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King Island Council area

Shift-share analysis

In King Island Council area, the strongest regional competitive effect between 2010/11 and 2015/16 was experienced in Construction.

Shift Share Analysis provides a useful mechanism for better interpreting changes in economic variables between different time periods. It is a way of breaking the growth or decline in an industry into three components to help understand what is driving the change. These three change components are commonly known as:

National/State growth effect - the amount of growth or decline in an industry that could be attributed to the overall growth of a larger area that encompasses the region's economy, usually state or national.

Industry mix effect - the amount of growth or decline in an industry that could be attributed to the performance of the specific industry at the national/state level.

Regional competitive effect - the amount of growth or decline in a specific industry that could be attributed to a local advantage or disadvantage. This is generally the most interesting component as it clearly quantifies the level of advantage or disadvantage an industry has in the local area.

The regional competitive effect for an industry generally indicates how the local industry performed against benchmark trends. An industry with a positive regional competitive effect suggests local characteristics supported above trend growth in that period. For example, if Retail Trade in a region grew by 3% but at a state/national level it only grew by 2%, some regional specific factors (e.g. new shopping centre, population growth) must have contributed to this above trend growth. A negative effect suggests the opposite.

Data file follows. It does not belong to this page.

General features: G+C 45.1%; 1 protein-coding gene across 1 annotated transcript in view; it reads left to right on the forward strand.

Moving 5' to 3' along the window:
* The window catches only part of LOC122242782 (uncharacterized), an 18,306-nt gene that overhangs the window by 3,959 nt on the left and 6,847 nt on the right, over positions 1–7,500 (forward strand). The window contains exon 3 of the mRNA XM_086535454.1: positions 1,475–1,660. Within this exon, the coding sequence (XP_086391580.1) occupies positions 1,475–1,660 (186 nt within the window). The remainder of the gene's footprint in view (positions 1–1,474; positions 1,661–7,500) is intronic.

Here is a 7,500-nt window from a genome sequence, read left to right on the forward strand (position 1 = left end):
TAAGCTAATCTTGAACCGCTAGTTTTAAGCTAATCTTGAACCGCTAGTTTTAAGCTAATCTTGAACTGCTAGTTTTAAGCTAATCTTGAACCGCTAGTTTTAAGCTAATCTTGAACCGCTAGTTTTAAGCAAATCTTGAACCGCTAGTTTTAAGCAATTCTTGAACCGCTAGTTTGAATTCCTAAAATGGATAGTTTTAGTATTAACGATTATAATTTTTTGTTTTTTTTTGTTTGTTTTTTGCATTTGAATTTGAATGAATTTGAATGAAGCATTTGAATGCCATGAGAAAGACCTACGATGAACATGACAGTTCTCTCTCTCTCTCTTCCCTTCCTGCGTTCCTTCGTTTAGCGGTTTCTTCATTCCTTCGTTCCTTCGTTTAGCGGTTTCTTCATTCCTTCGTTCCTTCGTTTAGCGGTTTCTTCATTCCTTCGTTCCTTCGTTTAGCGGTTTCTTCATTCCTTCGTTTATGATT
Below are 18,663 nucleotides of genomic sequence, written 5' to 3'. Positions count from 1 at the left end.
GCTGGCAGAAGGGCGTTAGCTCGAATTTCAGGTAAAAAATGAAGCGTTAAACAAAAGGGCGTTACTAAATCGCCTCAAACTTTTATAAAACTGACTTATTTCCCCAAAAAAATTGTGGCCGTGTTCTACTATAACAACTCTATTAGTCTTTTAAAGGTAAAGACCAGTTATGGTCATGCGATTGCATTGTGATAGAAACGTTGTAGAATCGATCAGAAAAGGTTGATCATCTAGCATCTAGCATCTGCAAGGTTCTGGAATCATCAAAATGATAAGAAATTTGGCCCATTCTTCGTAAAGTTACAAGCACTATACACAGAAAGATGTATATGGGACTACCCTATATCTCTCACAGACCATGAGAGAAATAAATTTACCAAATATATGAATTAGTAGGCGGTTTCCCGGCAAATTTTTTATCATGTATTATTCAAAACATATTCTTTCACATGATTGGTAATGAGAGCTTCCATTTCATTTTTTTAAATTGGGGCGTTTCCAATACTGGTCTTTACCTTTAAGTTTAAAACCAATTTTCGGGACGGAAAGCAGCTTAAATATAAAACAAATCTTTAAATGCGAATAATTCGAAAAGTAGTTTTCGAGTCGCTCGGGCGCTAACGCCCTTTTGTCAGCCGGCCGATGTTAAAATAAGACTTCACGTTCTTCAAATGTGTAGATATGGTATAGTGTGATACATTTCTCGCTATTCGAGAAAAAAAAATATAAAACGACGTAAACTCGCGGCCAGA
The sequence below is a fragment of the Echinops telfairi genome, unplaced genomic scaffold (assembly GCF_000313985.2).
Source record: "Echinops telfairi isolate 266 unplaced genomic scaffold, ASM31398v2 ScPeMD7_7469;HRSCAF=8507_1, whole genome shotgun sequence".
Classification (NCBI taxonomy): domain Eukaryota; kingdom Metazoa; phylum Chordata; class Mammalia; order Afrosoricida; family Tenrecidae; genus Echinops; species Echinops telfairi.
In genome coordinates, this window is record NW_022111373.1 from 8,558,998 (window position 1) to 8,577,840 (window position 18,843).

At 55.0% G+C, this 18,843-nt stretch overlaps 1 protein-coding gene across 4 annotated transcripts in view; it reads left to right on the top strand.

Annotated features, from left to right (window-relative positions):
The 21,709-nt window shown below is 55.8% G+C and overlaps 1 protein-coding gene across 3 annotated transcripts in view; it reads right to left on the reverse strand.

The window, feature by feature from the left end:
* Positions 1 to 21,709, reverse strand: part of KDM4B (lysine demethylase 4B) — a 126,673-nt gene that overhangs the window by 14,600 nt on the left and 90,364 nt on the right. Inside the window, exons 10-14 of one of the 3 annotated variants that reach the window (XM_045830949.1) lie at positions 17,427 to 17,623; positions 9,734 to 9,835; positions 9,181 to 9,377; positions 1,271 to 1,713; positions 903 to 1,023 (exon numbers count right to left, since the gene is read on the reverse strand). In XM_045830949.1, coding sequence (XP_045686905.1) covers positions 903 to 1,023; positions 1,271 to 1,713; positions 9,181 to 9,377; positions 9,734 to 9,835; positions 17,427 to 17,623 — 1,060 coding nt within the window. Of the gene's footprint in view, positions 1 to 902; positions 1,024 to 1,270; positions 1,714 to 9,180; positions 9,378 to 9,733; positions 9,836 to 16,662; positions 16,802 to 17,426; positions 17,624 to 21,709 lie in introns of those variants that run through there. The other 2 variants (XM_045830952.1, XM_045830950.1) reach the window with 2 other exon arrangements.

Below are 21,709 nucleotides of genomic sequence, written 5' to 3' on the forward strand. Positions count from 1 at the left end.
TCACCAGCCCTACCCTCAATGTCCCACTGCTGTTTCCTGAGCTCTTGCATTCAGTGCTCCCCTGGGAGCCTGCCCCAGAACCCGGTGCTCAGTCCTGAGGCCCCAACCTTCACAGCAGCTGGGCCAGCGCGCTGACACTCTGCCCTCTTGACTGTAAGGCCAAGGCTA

An industry with a positive regional competitive effect may still have experienced decline, but by less than the state/national trends.

National Economics (NIEIR) - Modelled series

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Shift-share analysis to Greater Hobart
King Island Council area - Employment (Total)2015/162010/112010/11 to 2015/16
Industry
(Click rows to view sub-categories)
NumberNumberChangeBenchmark growth effectIndustry mix effectRegional competitive effect
Agriculture, Forestry and Fishing212247-36+9.1-20.7-24.0
Mining00--------
Manufacturing138180-41+6.6-33.1-14.8
Electricity, Gas, Water and Waste Services1815+3+0.6-1.3+3.3
Construction5139+12+1.4-1.2+11.8
Wholesale Trade1729-12+1.1-0.3-12.4
Retail Trade6677-11+2.8+1.4-15.4
Accommodation and Food Services4644+2+1.6-0.1+0.4
Transport, Postal and Warehousing5749+8+1.8-1.4+7.6
Information Media and Telecommunications22--+0.1-0.1-0.4
Financial and Insurance Services55-1+0.2-0.1-0.6
Rental, Hiring and Real Estate Services126+7+0.2-0.1+6.6
Professional, Scientific and Technical Services1011--+0.4+0.1-0.8
Administrative and Support Services2628-2+1.0+0.4-3.0
Public Administration and Safety6772-4+2.6-0.4-6.6
Education and Training4340+3+1.5+4.0-2.3
Health Care and Social Assistance5152-1+1.9+3.0-5.8
Arts and Recreation Services57-2+0.3+0.6-2.6
Other Services2928+1+1.0-0.3-0.2

Source: National Institute of Economic and Industry Research (NIEIR) ©2016. Compiled and presented in economy.id by .id , the population experts.